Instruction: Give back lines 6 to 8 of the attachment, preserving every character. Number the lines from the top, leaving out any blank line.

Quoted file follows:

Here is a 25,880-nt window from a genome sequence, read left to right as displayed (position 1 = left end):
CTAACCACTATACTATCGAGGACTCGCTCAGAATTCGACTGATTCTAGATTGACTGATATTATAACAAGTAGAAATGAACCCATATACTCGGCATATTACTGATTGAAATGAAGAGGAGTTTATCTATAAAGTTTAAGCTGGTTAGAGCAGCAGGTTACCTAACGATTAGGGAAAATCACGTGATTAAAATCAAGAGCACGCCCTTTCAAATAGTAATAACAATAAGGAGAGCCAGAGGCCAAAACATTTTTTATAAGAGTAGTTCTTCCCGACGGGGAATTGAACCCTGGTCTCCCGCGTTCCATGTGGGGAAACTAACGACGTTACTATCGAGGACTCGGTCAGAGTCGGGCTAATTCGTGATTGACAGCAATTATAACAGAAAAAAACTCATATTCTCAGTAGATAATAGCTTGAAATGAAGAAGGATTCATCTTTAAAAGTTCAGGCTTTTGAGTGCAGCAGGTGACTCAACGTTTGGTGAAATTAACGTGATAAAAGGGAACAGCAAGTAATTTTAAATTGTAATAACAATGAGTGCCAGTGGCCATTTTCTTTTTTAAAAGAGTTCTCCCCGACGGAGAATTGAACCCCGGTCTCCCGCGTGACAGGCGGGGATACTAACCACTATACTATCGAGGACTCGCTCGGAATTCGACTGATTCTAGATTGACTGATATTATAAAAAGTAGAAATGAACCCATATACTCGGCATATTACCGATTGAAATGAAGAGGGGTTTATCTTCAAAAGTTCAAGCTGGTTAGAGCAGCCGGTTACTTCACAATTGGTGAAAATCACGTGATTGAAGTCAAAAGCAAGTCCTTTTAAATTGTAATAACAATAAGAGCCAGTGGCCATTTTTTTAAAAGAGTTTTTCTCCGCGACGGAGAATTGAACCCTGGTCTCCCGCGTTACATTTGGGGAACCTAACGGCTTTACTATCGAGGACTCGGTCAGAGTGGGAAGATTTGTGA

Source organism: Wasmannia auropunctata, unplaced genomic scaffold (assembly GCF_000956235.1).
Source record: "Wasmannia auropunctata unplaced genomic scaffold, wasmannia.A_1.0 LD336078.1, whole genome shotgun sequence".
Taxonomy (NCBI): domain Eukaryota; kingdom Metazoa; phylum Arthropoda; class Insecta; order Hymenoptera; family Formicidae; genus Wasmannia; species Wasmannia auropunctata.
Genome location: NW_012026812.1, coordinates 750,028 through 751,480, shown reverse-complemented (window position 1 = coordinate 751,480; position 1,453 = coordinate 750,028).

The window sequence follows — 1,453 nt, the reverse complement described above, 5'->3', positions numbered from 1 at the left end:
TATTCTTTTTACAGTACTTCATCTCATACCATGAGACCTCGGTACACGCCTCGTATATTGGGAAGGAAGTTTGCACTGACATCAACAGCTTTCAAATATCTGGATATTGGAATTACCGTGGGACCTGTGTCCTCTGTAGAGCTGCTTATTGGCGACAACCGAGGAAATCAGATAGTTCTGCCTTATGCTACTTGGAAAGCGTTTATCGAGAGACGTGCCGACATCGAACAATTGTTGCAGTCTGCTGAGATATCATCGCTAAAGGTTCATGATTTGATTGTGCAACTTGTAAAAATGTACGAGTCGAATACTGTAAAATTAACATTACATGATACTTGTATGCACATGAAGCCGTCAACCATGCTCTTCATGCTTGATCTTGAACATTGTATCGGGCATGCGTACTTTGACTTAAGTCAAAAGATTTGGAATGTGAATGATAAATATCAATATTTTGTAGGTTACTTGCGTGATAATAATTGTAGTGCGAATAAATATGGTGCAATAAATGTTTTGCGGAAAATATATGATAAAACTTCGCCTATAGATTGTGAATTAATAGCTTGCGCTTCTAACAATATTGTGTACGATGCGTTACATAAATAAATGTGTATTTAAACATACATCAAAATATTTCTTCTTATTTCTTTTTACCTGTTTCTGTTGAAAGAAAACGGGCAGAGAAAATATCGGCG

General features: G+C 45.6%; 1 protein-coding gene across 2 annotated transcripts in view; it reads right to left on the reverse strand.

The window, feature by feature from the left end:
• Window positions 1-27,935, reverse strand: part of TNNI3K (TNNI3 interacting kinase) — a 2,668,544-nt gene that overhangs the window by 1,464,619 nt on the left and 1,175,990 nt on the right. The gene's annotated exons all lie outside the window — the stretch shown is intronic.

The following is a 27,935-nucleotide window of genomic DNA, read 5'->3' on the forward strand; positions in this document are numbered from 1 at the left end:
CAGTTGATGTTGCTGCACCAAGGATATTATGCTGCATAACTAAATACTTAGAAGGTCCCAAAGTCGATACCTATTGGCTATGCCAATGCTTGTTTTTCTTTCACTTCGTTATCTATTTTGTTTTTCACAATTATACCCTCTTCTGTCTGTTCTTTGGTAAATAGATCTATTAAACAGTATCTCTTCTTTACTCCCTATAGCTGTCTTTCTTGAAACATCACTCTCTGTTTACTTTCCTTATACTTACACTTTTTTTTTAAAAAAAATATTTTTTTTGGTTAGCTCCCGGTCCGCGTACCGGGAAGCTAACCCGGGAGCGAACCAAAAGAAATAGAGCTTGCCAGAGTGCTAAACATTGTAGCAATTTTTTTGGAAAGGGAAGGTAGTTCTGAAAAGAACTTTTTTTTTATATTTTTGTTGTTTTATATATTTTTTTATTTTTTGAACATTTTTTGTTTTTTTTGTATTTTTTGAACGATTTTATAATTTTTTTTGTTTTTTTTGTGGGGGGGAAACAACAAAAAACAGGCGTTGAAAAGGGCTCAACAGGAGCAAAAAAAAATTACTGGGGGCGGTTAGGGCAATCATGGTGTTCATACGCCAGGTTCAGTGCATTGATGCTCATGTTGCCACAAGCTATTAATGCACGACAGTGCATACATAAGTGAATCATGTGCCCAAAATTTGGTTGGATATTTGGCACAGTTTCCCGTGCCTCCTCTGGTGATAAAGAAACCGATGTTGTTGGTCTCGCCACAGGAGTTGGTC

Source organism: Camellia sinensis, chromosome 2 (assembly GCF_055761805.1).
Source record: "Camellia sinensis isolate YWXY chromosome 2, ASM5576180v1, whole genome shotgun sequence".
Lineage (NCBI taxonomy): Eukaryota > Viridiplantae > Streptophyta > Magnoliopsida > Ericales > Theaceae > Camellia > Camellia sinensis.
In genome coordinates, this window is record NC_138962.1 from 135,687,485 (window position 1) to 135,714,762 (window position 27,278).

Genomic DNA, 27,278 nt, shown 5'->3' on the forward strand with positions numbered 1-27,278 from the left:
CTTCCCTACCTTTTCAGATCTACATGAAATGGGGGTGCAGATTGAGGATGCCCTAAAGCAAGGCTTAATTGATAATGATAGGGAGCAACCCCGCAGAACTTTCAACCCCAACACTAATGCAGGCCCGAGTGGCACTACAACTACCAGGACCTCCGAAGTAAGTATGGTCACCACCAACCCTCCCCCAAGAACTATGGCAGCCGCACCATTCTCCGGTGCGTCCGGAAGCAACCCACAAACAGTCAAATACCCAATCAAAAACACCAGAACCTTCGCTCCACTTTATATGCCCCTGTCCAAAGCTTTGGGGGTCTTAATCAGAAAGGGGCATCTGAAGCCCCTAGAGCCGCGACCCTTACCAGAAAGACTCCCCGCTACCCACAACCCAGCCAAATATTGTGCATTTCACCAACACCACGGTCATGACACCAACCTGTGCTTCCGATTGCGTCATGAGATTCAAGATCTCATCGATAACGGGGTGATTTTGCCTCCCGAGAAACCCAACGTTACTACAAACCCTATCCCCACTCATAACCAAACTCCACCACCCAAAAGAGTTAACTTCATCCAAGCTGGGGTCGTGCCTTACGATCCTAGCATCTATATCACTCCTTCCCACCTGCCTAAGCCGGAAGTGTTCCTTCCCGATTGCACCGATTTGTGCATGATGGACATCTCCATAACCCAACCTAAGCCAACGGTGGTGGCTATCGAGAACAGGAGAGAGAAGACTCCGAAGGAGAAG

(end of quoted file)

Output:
Genome location: NW_012026812.1, coordinates 750,028 through 751,480, shown reverse-complemented (window position 1 = coordinate 751,480; position 1,453 = coordinate 750,028).

The window sequence follows — 1,453 nt, the reverse complement described above, 5'->3', positions numbered from 1 at the left end:
TATTCTTTTTACAGTACTTCATCTCATACCATGAGACCTCGGTACACGCCTCGTATATTGGGAAGGAAGTTTGCACTGACATCAACAGCTTTCAAATATCTGGATATTGGAATTACCGTGGGACCTGTGTCCTCTGTAGAGCTGCTTATTGGCGACAACCGAGGAAATCAGATAGTTCTGCCTTATGCTACTTGGAAAGCGTTTATCGAGAGACGTGCCGACATCGAACAATTGTTGCAGTCTGCTGAGATATCATCGCTAAAGGTTCATGATTTGATTGTGCAACTTGTAAAAATGTACGAGTCGAATACTGTAAAATTAACATTACATGATACTTGTATGCACATGAAGCCGTCAACCATGCTCTTCATGCTTGATCTTGAACATTGTATCGGGCATGCGTACTTTGACTTAAGTCAAAAGATTTGGAATGTGAATGATAAATATCAATATTTTGTAGGTTACTTGCGTGATAATAATTGTAGTGCGAATAAATATGGTGCAATAAATGTTTTGCGGAAAATATATGATAAAACTTCGCCTATAGATTGTGAATTAATAGCTTGCGCTTCTAACAATATTGTGTACGATGCGTTACATAAATAAATGTGTATTTAAACATACATCAAAATATTTCTTCTTATTTCTTTTTACCTGTTTCTGTTGAAAGAAAACGGGCAGAGAAAATATCGGCG